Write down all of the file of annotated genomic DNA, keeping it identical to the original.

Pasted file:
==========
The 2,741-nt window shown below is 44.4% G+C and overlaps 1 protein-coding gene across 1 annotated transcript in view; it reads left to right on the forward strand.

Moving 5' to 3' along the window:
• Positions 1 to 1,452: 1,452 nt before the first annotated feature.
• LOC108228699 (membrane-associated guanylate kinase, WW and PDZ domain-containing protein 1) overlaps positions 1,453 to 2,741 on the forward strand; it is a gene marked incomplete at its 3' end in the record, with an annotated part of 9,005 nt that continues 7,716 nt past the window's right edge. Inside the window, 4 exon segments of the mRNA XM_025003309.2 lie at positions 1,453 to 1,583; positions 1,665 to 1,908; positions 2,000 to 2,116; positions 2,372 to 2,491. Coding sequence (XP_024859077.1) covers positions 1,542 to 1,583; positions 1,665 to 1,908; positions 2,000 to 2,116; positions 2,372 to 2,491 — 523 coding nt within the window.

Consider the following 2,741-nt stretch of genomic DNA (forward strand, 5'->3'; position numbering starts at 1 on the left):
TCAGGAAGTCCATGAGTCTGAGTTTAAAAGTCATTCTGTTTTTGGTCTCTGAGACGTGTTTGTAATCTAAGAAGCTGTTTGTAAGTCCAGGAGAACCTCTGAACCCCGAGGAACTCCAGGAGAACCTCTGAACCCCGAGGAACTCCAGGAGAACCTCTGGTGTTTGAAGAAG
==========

The 2,741-nt window shown below is 44.4% G+C and overlaps 1 protein-coding gene across 1 annotated transcript in view; it reads left to right on the forward strand.

Moving 5' to 3' along the window:
• Positions 1 to 1,452: 1,452 nt before the first annotated feature.
• LOC108228699 (membrane-associated guanylate kinase, WW and PDZ domain-containing protein 1) overlaps positions 1,453 to 2,741 on the forward strand; it is a gene marked incomplete at its 3' end in the record, with an annotated part of 9,005 nt that continues 7,716 nt past the window's right edge. Inside the window, 4 exon segments of the mRNA XM_025003309.2 lie at positions 1,453 to 1,583; positions 1,665 to 1,908; positions 2,000 to 2,116; positions 2,372 to 2,491. Coding sequence (XP_024859077.1) covers positions 1,542 to 1,583; positions 1,665 to 1,908; positions 2,000 to 2,116; positions 2,372 to 2,491 — 523 coding nt within the window.

Consider the following 2,741-nt stretch of genomic DNA (forward strand, 5'->3'; position numbering starts at 1 on the left):
TCAGGAAGTCCATGAGTCTGAGTTTAAAAGTCATTCTGTTTTTGGTCTCTGAGACGTGTTTGTAATCTAAGAAGCTGTTTGTAAGTCCAGGAGAACCTCTGAACCCCGAGGAACTCCAGGAGAACCTCTGAACCCCGAGGAACTCCAGGAGAACCTCTGGTGTTTGAAGAAG